The US Transportation Security Administration (TSA) has screened more passengers than on the comparable day prior to the coronavirus pandemic.

The government body, which is responsible for security at about 450 airports across the USA, today says that on 22 December 2,081,297 people passed through its checkpoints. That’s almost double the number on the same day in 2020, and 7% more than the 1,937,235 who travelled on that day in 2019.


Source: Pittsburgh International airport

TSA checkpoint at Pittsburgh International airport

It’s the highest percentage over pre-Covid figures since the beginning of the crisis, and the fourth time that the 2021 number of travellers has exceeded the previous number two years ago. 

The other days were 1 July and 2 July, at the start of the Independence Day holiday long weekend, and on 29 August, which marked the end of the traditional summer holiday travel season in north America.

Daily security screenings at US airports dropped to a low of 87,534 on 13 April 2020, as the coronavirus tore around the world, leading to a precipitous drop in passenger demand during most of 2020.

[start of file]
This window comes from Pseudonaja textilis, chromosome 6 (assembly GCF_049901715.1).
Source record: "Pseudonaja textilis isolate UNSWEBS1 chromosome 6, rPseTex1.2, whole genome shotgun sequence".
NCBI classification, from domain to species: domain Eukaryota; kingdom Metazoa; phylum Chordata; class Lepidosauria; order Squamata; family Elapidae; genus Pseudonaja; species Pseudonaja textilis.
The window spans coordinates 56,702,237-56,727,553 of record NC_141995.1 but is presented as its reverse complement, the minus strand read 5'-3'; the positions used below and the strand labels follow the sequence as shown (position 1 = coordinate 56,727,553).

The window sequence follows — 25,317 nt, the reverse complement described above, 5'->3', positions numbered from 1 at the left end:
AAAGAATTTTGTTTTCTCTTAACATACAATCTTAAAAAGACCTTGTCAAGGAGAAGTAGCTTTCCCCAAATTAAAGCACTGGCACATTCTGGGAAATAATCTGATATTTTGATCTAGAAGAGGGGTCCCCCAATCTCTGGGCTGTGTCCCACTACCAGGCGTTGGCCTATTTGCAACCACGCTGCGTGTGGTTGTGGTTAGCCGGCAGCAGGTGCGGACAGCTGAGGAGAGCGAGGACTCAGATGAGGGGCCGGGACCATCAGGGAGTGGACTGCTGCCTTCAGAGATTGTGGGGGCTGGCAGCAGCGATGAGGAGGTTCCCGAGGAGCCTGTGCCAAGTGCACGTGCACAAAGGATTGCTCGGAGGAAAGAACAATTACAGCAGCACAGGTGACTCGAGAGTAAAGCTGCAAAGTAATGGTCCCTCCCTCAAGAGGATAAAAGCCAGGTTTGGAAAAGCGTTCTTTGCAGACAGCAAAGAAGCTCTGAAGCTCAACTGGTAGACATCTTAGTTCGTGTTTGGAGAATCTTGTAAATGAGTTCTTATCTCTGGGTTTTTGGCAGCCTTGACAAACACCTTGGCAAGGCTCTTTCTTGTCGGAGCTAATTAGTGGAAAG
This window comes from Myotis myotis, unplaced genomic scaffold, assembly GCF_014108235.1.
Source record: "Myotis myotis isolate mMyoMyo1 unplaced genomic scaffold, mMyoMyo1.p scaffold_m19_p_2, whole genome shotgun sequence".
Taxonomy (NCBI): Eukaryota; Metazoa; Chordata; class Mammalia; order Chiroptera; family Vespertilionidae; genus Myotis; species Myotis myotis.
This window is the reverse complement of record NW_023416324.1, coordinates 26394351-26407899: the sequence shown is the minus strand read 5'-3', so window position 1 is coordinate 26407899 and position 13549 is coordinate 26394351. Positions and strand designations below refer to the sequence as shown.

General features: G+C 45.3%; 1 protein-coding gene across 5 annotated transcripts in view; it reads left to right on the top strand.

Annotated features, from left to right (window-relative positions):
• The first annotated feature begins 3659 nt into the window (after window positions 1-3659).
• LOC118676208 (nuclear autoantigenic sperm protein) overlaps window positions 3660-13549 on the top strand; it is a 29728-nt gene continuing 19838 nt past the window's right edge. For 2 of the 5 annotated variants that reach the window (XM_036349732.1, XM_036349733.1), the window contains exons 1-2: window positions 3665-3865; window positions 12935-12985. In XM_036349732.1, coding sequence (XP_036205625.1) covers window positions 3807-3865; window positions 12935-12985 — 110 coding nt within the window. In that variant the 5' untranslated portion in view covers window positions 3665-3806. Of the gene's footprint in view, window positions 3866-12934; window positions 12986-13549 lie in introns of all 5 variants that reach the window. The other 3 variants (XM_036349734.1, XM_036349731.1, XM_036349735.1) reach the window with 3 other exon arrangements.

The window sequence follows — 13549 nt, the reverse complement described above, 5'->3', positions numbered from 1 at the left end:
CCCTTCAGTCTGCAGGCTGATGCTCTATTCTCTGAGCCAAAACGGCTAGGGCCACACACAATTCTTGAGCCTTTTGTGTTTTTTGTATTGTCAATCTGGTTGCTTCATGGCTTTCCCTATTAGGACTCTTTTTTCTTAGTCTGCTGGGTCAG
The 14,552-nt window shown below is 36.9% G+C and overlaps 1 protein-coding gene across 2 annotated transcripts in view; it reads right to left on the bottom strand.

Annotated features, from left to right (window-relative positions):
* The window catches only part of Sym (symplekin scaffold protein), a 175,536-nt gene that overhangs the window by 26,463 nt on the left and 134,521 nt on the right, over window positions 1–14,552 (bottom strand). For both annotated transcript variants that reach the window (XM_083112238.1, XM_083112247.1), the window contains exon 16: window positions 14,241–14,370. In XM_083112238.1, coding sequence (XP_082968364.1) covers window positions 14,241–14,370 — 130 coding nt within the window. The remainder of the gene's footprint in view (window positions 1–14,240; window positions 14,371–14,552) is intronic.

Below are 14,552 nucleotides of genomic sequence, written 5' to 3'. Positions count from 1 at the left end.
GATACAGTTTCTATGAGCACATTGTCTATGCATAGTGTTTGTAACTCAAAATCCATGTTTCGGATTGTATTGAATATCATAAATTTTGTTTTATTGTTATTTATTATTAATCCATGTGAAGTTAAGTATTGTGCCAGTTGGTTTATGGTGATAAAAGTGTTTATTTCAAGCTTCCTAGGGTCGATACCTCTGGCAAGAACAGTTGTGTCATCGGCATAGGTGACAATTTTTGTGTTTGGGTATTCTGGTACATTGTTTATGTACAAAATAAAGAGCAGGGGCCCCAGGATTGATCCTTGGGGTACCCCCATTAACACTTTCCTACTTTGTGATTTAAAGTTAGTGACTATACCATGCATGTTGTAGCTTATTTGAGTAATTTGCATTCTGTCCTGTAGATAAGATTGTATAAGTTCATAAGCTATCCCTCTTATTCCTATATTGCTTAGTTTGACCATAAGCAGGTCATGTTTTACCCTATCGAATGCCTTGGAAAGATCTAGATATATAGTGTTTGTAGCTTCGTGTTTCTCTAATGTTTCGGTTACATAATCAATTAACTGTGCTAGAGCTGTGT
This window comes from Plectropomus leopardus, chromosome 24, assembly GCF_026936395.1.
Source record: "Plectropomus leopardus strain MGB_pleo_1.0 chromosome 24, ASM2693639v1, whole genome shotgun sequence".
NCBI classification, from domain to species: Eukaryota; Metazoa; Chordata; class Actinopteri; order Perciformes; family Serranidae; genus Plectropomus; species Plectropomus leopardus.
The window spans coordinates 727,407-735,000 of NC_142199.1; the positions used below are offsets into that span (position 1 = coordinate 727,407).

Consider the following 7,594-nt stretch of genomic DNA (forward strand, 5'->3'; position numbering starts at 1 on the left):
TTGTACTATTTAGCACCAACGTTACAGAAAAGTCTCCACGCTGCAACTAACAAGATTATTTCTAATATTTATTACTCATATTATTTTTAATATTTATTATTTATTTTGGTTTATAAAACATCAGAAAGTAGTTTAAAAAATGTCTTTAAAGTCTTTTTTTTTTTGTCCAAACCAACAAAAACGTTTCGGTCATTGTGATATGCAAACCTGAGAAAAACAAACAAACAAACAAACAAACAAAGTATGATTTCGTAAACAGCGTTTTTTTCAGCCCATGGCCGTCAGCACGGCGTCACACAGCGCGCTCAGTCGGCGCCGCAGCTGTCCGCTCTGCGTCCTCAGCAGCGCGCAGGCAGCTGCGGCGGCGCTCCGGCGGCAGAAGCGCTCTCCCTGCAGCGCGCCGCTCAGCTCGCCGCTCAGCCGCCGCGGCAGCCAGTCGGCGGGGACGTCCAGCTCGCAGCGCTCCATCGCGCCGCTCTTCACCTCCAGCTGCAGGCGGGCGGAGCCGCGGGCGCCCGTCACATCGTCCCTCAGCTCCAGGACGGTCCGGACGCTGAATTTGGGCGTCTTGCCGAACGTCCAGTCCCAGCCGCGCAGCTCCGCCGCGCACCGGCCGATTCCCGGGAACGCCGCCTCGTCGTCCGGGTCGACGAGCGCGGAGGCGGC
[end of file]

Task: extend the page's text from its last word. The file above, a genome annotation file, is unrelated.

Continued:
Since then, as vaccinations have rolled out across the country, domestic travel has returned to levels similar to those prior to the global health crisis, with many full and overbooked flights. Airlines have spent the last months scrambling to bring crews and aircraft back into their regular operations to satisfy that demand.

International travel, however, still remains about 15-20% lower due to lingering restrictions and complications regarding ever-shifting travel rules. That said, US major airlines have ramped up their schedules for the summer travel season 2022, hoping to cash in on the pent-up demand for international vacations.

Despite the rise in passenger numbers, the highly-contagious Omicron variant of Covid-19 has potential customers on edge about travelling during this end-of-year holiday season. Public health officials are warning the country will soon see a spike in infections with the variant, similar to what the UK and parts of Europe are currently experiencing.